* nfBelow, nfNormal and nfAbove will be generated base on the precision_ parameter.
 * 
 * @author: DUONG Phu-Hiep
 */
public class DoubleFormatter
{
    private static final double EXP_DOWN = 1.e-3;
    private double EXP_UP; // always = 10^maxInteger
    private int maxInteger_;
    private int maxFraction_;
    private NumberFormat nfBelow_; 
    private NumberFormat nfNormal_;
    private NumberFormat nfAbove_;

    private enum NumberFormatKind {Below, Normal, Above}

    public DoubleFormatter(int maxInteger, int maxFraction)
    {
        setPrecision(maxInteger, maxFraction);
    }

    public void setPrecision(int maxInteger, int maxFraction)
    {
        Preconditions.checkArgument(maxFraction>=0);
        Preconditions.checkArgument(maxInteger>0 && maxInteger<17);

        if (maxFraction == maxFraction_ && maxInteger_ == maxInteger) {
            return;
        }

        maxFraction_ = maxFraction;
        maxInteger_ = maxInteger;
        EXP_UP =  Math.pow(10, maxInteger);
        nfBelow_ = createNumberFormat(NumberFormatKind.Below);
        nfNormal_ = createNumberFormat(NumberFormatKind.Normal);
        nfAbove_ = createNumberFormat(NumberFormatKind.Above);
    }

    private NumberFormat createNumberFormat(NumberFormatKind kind) {
        final String sharpByPrecision = Strings.repeat("#", maxFraction_); //if you do not use Guava library, replace with createSharp(precision);
        NumberFormat f = NumberFormat.getInstance(Locale.US);

        //Apply banker's rounding:  this is the rounding mode that statistically minimizes cumulative error when applied repeatedly over a sequence of calculations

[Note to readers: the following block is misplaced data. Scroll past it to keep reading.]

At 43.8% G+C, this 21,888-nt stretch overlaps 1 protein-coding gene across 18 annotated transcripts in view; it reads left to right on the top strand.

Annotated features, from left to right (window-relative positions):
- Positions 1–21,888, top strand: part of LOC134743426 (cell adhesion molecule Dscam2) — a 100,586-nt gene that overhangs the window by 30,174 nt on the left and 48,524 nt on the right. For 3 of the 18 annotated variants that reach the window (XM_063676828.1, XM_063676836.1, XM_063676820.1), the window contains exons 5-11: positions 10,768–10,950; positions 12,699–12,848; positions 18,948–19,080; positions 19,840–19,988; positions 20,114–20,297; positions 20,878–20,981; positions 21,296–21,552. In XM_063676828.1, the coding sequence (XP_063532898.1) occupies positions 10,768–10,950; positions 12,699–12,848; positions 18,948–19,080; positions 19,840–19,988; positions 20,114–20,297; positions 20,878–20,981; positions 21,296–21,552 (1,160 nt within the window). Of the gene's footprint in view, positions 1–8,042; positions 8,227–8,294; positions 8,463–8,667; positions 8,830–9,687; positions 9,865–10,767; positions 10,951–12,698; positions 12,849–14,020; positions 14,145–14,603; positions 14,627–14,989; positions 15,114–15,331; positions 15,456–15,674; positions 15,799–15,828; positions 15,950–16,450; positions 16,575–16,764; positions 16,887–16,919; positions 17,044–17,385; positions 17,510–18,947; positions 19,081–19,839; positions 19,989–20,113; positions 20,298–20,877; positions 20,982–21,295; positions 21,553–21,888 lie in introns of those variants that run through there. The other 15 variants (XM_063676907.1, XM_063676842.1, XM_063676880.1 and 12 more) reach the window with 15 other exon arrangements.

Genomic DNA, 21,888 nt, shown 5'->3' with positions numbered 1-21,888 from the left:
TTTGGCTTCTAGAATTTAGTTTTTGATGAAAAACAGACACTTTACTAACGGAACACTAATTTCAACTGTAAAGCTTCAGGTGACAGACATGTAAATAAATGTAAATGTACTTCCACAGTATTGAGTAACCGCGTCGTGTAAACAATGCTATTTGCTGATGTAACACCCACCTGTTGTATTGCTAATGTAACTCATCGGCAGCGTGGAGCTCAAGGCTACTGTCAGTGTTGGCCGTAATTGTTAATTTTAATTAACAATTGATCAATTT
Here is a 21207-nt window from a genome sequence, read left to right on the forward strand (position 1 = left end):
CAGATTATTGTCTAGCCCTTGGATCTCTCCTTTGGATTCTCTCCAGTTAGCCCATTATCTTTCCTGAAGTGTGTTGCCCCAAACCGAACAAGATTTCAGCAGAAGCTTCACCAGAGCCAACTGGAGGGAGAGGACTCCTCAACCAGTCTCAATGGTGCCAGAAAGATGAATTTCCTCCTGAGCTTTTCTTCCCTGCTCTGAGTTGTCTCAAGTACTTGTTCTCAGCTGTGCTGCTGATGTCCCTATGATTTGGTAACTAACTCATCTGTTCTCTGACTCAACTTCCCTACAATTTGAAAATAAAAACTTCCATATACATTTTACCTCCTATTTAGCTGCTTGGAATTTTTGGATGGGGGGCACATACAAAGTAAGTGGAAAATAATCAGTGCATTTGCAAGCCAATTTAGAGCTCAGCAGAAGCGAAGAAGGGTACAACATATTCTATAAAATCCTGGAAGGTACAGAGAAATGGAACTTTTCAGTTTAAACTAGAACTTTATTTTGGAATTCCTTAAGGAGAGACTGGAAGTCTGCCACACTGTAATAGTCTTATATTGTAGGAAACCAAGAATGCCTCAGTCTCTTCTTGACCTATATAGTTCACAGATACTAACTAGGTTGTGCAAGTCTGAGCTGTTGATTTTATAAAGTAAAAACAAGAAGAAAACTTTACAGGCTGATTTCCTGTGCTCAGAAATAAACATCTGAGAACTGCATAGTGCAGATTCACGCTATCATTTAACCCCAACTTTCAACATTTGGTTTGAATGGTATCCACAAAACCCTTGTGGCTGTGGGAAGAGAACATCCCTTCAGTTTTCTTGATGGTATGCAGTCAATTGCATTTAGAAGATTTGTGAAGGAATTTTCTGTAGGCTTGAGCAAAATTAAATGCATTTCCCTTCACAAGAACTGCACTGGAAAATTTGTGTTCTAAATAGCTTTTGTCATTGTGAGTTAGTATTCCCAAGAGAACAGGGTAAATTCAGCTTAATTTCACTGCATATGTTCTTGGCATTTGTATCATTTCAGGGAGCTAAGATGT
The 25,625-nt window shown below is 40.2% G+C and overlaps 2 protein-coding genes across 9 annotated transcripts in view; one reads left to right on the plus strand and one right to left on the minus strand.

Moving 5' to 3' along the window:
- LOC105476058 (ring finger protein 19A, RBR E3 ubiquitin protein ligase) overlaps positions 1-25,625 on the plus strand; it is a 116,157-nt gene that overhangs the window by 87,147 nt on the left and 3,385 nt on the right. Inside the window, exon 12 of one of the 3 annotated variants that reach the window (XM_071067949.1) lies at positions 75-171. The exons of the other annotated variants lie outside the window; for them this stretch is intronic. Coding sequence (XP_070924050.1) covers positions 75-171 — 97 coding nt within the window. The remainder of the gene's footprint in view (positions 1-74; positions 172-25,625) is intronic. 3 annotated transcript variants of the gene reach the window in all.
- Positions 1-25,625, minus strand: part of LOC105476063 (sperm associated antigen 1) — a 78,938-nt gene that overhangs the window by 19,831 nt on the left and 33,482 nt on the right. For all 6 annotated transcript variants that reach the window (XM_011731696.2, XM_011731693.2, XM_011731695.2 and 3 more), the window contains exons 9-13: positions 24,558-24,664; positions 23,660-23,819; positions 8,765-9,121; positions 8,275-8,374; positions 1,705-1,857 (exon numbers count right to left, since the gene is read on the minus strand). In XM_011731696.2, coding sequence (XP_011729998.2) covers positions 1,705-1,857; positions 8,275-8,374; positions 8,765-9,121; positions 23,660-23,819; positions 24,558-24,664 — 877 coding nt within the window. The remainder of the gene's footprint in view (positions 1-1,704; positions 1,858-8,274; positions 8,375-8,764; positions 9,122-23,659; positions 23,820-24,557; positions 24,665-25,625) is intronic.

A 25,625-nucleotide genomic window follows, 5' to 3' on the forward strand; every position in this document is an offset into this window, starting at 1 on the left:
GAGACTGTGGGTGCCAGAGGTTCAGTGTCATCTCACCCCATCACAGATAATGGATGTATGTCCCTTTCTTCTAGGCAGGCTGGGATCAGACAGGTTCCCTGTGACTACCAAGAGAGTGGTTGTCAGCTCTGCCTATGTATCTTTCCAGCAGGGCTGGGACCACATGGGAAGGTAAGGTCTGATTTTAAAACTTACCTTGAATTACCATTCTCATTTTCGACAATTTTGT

f.setRoundingMode(RoundingMode.HALF_EVEN);

        if (f instanceof DecimalFormat) {
            DecimalFormat df = (DecimalFormat) f;
            DecimalFormatSymbols dfs = df.getDecimalFormatSymbols();

            //set group separator to space instead of comma

            //dfs.setGroupingSeparator(' ');

            //set Exponent symbol to minus 'e' instead of 'E'
            if (kind == NumberFormatKind.Above) {
                dfs.setExponentSeparator("e+"); //force to display the positive sign in the exponent part
            }
            else {
                dfs.setExponentSeparator("e");
            }

            df.setDecimalFormatSymbols(dfs);

            //use exponent format if v is out side of [EXP_DOWN,EXP_UP]

            if (kind == NumberFormatKind.Normal) {
                if (maxFraction_ == 0) {
                    df.applyPattern("#,##0");
                }
                else {
                    df.applyPattern("#,##0."+sharpByPrecision);
                }
            }
            else {
                if (maxFraction_ == 0) {
                    df.applyPattern("0E0");
                }
                else {
                    df.applyPattern("0."+sharpByPrecision+"E0");
                }
            }
        }

        return f;
    } 

    public String format(double v) {
        if (Double.isNaN(v)) {
            return "-";
        }
        if (v==0) {
            return "0"; 
        }
        final double absv = Math.abs(v);

        if (absv<EXP_DOWN) {
            return nfBelow_.format(v);
        }

        if (absv>EXP_UP) {
            return nfAbove_.format(v);
        }

        return nfNormal_.format(v);
    }

    /**
     * format and higlight the important part (integer part & exponent part) 
     */
    public String formatHtml(double v) {
        if (Double.isNaN(v)) {
            return "-";
        }
        return htmlize(format(v));
    }

    /**
     * This is the base alogrithm: create a instance of NumberFormat for the value, then format it. It should
     * not be used to format a great numbers of value 
     *